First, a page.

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Rolf Maurer for Mayor, Stamford 2009

A former Associate Editor with Folio: magazine, Rolf Maurer has collectively spent eight years working in trade and directory publishing, and, as former co-chair of the Unitarian Universalist Society in Stamford's Civil Liberties Action Committee, organized a series of lectures and panel discussions on the PATRIOT Act and related topics. He has relied completely on mass and minor transit since 1999.

Download Rolf's sign! (PDF)

(Read Rolf's campaign blog, "Stamford: The City That Can Work For People")


    Wednesday, October 7, 7:00 PM at UConn-Stamford, GenRe Auditorium
    Sponsored by SoundWaters and UConn

    Saturday, October 24, 1:30 PM in front of Ferguson Library
    Take a stand for a safe climate - downtown rally is part of the largest global day of climate action ever, with events in 2,000 cities worldwide. Sponsored by Greenpeace.

    Wednesday, October 28, 6:00 PM at Stamford Marriott Hotel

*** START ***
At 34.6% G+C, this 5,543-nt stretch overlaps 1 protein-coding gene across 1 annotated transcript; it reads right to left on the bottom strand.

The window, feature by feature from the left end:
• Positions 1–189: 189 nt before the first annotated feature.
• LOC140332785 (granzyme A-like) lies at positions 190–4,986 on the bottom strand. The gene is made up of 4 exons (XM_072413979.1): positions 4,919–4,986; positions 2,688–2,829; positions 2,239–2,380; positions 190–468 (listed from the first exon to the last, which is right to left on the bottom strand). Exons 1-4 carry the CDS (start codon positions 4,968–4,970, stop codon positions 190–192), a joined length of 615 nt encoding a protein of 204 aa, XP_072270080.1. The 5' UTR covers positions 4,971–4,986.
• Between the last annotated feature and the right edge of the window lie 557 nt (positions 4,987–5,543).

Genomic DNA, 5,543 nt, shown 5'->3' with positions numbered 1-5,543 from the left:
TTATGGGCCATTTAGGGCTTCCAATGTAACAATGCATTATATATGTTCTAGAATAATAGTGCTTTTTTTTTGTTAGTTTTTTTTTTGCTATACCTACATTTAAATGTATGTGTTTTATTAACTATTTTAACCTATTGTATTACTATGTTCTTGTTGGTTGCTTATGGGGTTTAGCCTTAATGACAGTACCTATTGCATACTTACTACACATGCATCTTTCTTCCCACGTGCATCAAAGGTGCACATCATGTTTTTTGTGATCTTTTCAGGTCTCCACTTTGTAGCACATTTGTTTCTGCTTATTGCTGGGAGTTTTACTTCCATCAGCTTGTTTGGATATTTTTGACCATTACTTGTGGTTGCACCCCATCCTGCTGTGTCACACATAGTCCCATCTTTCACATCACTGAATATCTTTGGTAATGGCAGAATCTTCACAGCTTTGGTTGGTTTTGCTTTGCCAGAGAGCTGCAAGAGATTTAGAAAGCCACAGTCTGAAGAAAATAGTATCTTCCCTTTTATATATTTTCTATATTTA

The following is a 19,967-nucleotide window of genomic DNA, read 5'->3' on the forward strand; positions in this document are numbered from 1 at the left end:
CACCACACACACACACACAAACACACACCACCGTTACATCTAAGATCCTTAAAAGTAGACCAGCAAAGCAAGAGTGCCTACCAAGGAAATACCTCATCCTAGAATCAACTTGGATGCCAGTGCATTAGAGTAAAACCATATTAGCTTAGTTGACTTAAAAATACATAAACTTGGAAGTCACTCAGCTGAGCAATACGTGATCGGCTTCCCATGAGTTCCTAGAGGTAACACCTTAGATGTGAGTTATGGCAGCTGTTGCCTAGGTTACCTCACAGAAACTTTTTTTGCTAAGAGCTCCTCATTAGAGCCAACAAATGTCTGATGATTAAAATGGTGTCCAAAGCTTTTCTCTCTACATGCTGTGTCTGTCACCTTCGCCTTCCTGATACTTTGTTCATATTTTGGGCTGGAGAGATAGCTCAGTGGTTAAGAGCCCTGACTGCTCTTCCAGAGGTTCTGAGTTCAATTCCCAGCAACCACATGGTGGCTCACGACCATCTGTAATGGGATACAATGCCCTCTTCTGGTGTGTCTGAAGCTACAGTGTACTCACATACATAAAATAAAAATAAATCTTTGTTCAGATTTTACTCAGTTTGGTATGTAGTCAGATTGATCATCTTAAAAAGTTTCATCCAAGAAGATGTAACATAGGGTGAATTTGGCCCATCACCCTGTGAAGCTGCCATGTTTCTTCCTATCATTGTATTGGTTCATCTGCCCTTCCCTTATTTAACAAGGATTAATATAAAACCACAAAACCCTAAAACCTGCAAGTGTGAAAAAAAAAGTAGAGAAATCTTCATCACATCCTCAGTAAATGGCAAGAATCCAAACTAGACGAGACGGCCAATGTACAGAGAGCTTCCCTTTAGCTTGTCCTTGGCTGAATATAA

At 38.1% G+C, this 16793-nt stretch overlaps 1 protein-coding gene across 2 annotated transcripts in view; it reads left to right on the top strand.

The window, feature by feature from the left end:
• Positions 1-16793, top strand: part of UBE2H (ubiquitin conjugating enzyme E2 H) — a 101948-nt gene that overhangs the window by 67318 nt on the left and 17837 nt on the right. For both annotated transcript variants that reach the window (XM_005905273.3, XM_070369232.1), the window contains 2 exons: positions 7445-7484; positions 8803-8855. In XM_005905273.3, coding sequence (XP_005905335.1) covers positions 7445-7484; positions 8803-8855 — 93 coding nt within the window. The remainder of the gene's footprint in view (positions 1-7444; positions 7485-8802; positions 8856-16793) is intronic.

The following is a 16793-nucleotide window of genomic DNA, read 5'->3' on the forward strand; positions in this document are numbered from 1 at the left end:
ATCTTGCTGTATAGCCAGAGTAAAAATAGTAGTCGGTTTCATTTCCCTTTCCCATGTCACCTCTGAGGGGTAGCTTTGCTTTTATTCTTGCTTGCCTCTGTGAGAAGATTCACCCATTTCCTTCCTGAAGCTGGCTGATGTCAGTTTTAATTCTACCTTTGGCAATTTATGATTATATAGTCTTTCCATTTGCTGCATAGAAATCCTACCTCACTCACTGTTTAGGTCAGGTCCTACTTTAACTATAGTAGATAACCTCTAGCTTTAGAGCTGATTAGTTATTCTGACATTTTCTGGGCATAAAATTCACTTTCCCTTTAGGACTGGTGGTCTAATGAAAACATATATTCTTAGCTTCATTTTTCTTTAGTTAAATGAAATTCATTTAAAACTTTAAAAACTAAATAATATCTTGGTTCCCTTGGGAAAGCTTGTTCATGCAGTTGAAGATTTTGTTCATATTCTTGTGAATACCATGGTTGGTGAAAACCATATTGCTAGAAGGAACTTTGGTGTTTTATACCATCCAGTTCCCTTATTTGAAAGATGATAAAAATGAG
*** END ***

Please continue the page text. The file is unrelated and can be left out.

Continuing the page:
243 Tresser Blvd, Stamford
    Rolf will give a brief talk about his environmental proposals.

    Thursday, October 29, 7:00 PM at Ferguson Library, 3rd Floor Auditorium
    Sponsored by The Advocate & the League of Women Voters of Stamford

    Sunday, November 1, 7:00 PM at home of Barbara Spitzer
    72 Oakdale Rd, Stamford
    The fourteen-acre community garden in South Central Los Angeles is the largest of its kind in the United States. Started as a form of healing after the devastating L.A. riots in 1992, the South Central Farmers have since created a miracle in one of the country’s most blighted neighborhoods. Growing their own food. Feeding their families. Creating a community.


As mayor I would pursue improvement for the residents of the City of Stamford in the areas of mass transit, local commerce, food and education.